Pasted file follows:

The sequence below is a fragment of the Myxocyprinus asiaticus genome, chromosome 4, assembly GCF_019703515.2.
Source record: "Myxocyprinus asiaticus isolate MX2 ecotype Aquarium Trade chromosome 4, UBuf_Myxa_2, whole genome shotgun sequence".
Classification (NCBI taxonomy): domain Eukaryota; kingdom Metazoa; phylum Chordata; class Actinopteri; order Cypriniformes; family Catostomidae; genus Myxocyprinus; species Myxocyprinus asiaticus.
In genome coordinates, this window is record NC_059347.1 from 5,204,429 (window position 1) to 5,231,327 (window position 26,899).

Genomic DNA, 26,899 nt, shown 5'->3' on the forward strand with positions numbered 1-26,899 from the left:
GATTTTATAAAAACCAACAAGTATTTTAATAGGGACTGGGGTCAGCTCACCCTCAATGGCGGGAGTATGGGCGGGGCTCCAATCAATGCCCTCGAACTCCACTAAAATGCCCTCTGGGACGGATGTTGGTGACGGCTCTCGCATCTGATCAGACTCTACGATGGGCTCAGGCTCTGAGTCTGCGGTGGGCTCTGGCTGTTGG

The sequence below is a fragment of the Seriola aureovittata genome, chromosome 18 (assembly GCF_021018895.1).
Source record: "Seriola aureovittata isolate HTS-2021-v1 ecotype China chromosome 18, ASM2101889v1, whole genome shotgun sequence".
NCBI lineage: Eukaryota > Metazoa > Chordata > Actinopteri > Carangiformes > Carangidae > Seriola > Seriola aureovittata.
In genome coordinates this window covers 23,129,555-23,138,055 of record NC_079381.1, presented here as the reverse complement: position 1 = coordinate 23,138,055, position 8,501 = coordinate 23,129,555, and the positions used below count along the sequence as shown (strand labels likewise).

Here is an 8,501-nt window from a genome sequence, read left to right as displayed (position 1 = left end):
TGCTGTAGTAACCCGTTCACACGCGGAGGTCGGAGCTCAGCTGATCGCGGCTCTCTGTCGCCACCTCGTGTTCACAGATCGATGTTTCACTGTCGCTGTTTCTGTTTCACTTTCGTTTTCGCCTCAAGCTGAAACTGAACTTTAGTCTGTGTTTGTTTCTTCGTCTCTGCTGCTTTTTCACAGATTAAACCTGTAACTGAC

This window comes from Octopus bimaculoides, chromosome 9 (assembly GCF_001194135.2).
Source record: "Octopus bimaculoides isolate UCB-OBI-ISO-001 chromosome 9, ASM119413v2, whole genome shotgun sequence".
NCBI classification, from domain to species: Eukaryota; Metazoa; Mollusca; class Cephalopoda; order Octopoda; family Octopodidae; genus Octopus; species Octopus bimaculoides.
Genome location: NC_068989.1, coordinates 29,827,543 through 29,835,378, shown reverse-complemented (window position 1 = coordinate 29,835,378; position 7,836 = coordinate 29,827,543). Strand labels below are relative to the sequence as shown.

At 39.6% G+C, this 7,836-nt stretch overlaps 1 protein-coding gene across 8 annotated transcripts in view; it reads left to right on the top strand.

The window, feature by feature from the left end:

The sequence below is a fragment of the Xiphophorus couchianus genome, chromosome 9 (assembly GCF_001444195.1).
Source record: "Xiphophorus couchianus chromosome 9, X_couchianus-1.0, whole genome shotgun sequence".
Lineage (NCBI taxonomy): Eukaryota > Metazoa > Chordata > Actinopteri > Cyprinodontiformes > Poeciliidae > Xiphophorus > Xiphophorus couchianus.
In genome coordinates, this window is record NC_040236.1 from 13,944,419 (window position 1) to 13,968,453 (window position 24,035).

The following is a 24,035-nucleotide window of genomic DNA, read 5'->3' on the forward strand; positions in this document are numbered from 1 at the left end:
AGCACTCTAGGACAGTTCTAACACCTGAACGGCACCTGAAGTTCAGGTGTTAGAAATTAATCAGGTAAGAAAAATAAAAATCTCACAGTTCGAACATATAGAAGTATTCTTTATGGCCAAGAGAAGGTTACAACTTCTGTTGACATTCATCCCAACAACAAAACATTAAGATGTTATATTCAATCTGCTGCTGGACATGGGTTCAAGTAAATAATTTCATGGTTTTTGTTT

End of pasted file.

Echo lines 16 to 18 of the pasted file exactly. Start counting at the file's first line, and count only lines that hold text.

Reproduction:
Genome location: NC_068989.1, coordinates 29,827,543 through 29,835,378, shown reverse-complemented (window position 1 = coordinate 29,835,378; position 7,836 = coordinate 29,827,543). Strand labels below are relative to the sequence as shown.

At 39.6% G+C, this 7,836-nt stretch overlaps 1 protein-coding gene across 8 annotated transcripts in view; it reads left to right on the top strand.

The window, feature by feature from the left end: